Following a long series of accidents, near-misses and reversals in Shell Oil’s attempts to drill in the icy Arctic environment, CEOs from several conservation groups, including the National Audubon Society, this week called on Secretary of the Interior Ken Salazar to suspect offshore oil and gas activities in the Arctic Ocean. Other groups that signed on to the letter were the Alaska Wilderness League, Center for Biological Diversity, Clean Water Action, Defenders of Wildlife, Earthjustice, Environment America, Friends of the Earth, Greenpeace, League of Conservation Voters, National Parks Conservation Association, Natural Resources Defense Council, Oceana, Ocean Conservancy, Pacific Environment, Sierra Club and The Wilderness Society. To read the full text of the letter sent to Interior Secretary Ken Salazar click here.
Interior Secretary Salazar announced this week that Shell’s program and his agency’s approvals of it would be subject to rigorous investigation, while recognizing the inherently dangerous operating conditions in the Arctic. Additionally, the U.S. Coast Guard is working with the National Transportation Safety Board on its own investigation into the grounding of the Kulluk. Any investigation will show that oil drilling in the Arctic Ocean cannot be conducted now in a safe and responsible manner. The following are excerpts from the letter:
“The Kulluk grounding is only the latest incident to show that Shell’s much-touted equipment, planning, and management provide no assurance against the region’s extreme elements and inevitable human missteps. Shell lost control of its other drill rig, the Noble Discoverer, in a protected harbor, and that rig’s operation is now under criminal investigation for potential safety and pollution violations. According to Shell’s supporters, the company developed the best Arctic drilling program ever crafted, but it nevertheless has had severe problems at every stage – from vessel construction to deployment, drilling operations, and transit.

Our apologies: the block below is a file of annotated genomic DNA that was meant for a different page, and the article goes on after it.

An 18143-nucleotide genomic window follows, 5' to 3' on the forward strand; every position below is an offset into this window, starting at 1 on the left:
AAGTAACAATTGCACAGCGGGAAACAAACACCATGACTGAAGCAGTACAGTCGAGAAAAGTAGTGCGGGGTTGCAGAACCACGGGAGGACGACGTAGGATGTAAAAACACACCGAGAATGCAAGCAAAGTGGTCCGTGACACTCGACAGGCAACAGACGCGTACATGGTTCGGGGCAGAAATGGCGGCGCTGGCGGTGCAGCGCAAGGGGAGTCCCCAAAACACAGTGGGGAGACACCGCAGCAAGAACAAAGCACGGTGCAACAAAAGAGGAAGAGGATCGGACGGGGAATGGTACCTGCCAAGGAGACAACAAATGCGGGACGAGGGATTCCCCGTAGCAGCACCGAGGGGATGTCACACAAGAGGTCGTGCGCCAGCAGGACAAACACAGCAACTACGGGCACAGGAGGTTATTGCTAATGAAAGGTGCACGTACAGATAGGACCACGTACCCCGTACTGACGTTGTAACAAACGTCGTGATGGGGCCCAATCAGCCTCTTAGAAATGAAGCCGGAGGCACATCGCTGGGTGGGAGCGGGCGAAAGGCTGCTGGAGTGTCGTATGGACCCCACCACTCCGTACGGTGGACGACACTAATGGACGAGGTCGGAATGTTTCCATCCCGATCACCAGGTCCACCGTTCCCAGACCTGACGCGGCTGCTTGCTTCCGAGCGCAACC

Suspending Arctic oil and gas activities will provide the time to carefully reassess whether and how offshore drilling in the Arctic Ocean is possible or prudent. Ultimately, we believe that a fact-based and clear-eyed re-evaluation that takes into account Shell’s long series of accidents, near-misses, and reversals this year and last year will lead inescapably to the conclusion that oil drilling in the Arctic Ocean cannot be conducted in a safe and responsible manner. Drilling in such a dangerous place will not affect the price of fuel at the pump and makes even less sense when the climate impacts are factored in. To fulfill the President’s commitment to address climate change, we should be fostering clean energy and efficiency, not drilling in extreme, sensitive and special areas like America’s Arctic Ocean.”